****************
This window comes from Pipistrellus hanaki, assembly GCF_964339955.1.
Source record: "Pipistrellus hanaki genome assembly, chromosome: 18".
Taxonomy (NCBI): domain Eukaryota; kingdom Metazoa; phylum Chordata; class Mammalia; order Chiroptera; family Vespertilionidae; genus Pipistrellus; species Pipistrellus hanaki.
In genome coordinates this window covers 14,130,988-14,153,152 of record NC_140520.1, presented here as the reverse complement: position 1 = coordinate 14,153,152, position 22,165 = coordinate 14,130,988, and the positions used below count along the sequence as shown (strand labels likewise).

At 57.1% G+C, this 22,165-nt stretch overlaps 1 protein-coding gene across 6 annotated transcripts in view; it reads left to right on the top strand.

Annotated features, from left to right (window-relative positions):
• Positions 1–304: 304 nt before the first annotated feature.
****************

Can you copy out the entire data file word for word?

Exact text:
This window comes from Pipistrellus hanaki, assembly GCF_964339955.1.
Source record: "Pipistrellus hanaki genome assembly, chromosome: 18".
Taxonomy (NCBI): domain Eukaryota; kingdom Metazoa; phylum Chordata; class Mammalia; order Chiroptera; family Vespertilionidae; genus Pipistrellus; species Pipistrellus hanaki.
In genome coordinates this window covers 14,130,988-14,153,152 of record NC_140520.1, presented here as the reverse complement: position 1 = coordinate 14,153,152, position 22,165 = coordinate 14,130,988, and the positions used below count along the sequence as shown (strand labels likewise).

At 57.1% G+C, this 22,165-nt stretch overlaps 1 protein-coding gene across 6 annotated transcripts in view; it reads left to right on the top strand.

Annotated features, from left to right (window-relative positions):
• Positions 1–304: 304 nt before the first annotated feature.